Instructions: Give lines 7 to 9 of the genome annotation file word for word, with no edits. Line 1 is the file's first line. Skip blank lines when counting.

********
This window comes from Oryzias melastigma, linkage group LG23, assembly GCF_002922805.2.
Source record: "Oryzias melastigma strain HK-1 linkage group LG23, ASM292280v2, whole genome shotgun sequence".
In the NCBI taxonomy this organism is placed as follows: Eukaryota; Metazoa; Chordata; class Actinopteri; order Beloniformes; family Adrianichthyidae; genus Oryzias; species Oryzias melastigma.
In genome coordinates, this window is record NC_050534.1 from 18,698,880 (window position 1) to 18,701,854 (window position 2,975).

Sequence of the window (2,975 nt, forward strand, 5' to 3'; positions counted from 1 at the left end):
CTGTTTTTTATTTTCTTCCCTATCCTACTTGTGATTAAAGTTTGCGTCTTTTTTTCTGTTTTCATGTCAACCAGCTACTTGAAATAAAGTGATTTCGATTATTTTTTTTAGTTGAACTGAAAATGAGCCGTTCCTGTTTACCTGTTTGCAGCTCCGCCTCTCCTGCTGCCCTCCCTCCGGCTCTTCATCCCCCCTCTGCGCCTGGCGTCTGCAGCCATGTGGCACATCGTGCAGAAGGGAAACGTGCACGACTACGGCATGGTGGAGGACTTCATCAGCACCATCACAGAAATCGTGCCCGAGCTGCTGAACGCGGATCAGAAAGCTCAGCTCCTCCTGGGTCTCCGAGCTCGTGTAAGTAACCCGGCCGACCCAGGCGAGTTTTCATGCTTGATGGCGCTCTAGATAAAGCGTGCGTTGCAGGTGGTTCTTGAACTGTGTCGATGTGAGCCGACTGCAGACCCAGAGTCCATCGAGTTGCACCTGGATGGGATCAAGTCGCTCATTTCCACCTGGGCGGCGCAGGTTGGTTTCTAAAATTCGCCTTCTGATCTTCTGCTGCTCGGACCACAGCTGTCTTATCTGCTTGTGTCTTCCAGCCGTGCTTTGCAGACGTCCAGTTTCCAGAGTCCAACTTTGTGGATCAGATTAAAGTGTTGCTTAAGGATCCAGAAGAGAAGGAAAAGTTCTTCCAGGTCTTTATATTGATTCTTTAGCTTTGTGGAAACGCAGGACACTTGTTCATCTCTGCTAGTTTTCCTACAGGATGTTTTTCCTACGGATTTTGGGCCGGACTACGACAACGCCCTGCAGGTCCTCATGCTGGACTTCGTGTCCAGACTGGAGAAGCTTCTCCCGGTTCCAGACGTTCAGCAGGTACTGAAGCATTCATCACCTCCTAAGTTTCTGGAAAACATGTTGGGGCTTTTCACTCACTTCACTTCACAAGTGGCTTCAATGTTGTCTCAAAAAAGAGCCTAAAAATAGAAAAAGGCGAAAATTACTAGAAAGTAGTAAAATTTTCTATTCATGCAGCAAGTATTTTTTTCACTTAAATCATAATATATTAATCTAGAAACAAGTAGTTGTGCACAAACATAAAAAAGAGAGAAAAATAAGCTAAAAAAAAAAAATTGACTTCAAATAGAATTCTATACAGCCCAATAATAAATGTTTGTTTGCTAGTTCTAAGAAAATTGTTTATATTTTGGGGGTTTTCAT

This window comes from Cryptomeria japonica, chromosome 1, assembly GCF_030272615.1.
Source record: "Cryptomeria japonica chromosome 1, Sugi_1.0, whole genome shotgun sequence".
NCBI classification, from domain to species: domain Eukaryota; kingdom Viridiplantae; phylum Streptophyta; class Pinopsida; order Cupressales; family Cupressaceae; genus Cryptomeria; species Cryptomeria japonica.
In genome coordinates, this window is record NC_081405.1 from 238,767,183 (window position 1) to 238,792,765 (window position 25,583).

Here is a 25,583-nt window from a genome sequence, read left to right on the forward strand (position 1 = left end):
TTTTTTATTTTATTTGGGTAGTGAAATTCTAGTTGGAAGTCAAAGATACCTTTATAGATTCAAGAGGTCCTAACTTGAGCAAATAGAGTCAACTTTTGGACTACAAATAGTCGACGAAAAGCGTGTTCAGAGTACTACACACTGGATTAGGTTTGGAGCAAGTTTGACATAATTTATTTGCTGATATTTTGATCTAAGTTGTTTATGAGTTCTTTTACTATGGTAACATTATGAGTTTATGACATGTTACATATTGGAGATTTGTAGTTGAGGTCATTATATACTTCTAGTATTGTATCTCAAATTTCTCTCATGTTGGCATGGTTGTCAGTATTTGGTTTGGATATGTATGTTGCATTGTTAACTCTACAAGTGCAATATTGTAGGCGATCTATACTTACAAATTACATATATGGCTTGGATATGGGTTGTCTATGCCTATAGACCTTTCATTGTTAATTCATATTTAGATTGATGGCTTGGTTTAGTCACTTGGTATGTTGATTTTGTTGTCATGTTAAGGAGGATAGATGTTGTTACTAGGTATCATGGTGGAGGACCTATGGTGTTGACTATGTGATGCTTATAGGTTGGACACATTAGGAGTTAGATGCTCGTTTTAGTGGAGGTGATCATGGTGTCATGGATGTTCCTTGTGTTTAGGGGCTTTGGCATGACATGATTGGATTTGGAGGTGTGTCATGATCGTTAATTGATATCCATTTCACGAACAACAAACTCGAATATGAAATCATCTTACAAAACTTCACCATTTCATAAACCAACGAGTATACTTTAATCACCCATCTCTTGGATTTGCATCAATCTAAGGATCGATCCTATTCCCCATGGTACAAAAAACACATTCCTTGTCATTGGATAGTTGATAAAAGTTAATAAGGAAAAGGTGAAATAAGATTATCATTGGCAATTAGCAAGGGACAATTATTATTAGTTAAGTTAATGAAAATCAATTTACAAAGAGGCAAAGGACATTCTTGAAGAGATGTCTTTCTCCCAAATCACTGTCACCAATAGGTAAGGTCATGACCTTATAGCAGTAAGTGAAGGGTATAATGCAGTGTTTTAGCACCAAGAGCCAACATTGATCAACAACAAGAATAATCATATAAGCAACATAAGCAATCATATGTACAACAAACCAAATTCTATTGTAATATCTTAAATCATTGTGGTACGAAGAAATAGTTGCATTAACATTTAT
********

This window comes from Cryptomeria japonica, chromosome 1, assembly GCF_030272615.1.
Source record: "Cryptomeria japonica chromosome 1, Sugi_1.0, whole genome shotgun sequence".
NCBI classification, from domain to species: domain Eukaryota; kingdom Viridiplantae; phylum Streptophyta; class Pinopsida; order Cupressales; family Cupressaceae; genus Cryptomeria; species Cryptomeria japonica.